Casey, York officials debunk COVID-19 vaccine myths, encourage inoculations

Erin Bamer
York Dispatch
A COVID-19 vaccination site is set up at the Pennsylvania Convention Center in Philadelphia earlier this month. The clinic opened to help provide second doses.

As supplies of COVID-19 vaccines slowly but surely become available across Pennsylvania, Sen. Bob Casey teamed with local officials Friday to ease concerns about the vaccine.

The Democrat hosted a virtual news conference Friday during which a panel of experts, including York City's police commissioner and its health bureau director, discussed their experiences with the COVID-19 vaccine in an effort to encourage people to get the shots. 

The Associated Press reported earlier this month that about 1 in 3 Americans say they definitely or probably won't get the COVID-19 vaccine, according to a new poll. Experts said that's discouraging news if the U.S. hopes to achieve herd immunity and vanquish the outbreak.

The survey found that while 67% of Americans plan to get vaccinated or have already done so, 15% are certain they won't and 17% say probably not. Many expressed doubts about the vaccine's safety and effectiveness.

The poll suggested that substantial skepticism persisted more than a month and a half into a U.S. vaccination drive that has encountered few if any serious side effects. Resistance was found to run higher among younger people, people without college degrees, Black Americans and Republicans.

Dr. Anthony Fauci, the government's leading infectious-disease scientist, has estimated that somewhere between 70% and 85% of the U.S. population needs to get inoculated to stop the scourge that has killed nearly half a million Americans. More recently, he said the spread of more contagious variants of the virus increases the need for more people to get their shots.

More:Friday update: Three new deaths linked to COVID-19 in York County

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There were four new deaths attributed to COVID-19 Saturday in York County, bringing the total to 707 since the pandemic began, the state Department of Health reported. Additionally, the state reported 209 new cases in the county, increasing the total to 35,185 by Sunday morning.

'Representing the consumer': Pennsylvania is still in phase 1A of its vaccine distribution plan, in which health care workers, state residents older than 65, people living in long-term care facilities and people with certain serious medical issues can get the vaccine.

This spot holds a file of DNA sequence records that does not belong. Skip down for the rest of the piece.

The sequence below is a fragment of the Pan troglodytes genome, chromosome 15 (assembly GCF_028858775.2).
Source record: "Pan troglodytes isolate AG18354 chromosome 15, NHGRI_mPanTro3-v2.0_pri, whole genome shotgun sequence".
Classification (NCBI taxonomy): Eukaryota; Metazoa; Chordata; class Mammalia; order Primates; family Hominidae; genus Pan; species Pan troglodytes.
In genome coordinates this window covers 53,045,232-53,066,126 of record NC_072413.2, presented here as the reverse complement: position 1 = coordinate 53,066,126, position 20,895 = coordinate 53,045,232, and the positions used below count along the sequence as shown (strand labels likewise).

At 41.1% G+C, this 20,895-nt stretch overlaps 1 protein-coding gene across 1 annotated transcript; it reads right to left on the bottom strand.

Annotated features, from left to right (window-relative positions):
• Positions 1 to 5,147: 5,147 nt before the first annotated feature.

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Oralia Garcia-Dominic, research analyst for the nonprofit health care company Highmark, said she estimates the general public will have access to the vaccine between April and July. She said other medical companies are still working on different vaccines, which should help increase supply. 

"The good news is there should be plenty in stock," Garcia-Dominic said. 

York City Police Commissioner Michael Muldrow said he recently received the Moderna vaccine and felt no negative side effects. He said when he got the opportunity to get the vaccine he "wanted to jump in with both feet" to show the community it was safe. 

"I'm representing the consumer," Muldrow said. "I'm representing the people on the other side."

Muldrow said he has noticed more people becoming willing to get the vaccine as more experts weigh in on its safety. 

Bolanle Limann, chief medical officer with Harrisburg's Hamilton Health Center, said during the news conference that the main concerns about the vaccines are the accuracy and the speed at which they were approved. She said both the Moderna and Pfizer vaccines underwent large clinical trials testing tens of thousands of patients from various backgrounds, and both are more than 90% effective. 

Limann also debunked several false rumors about the vaccine. She said neither vaccine contains any animal products or heavy metals, and neither impacts the recipient's DNA. 

Dr. Matthew Howie, medical director for the York City Bureau of Health, said he continues to hear concerns about the vaccine in York City, and he clarified that getting the vaccine is optional, not mandated.

He said officials can work to reduce concerns by continuing to share clear information with their communities to help residents make an informed decision. 

"The community knows us, and we know our community," Howie said. 

— The Associated Press contributed to this report.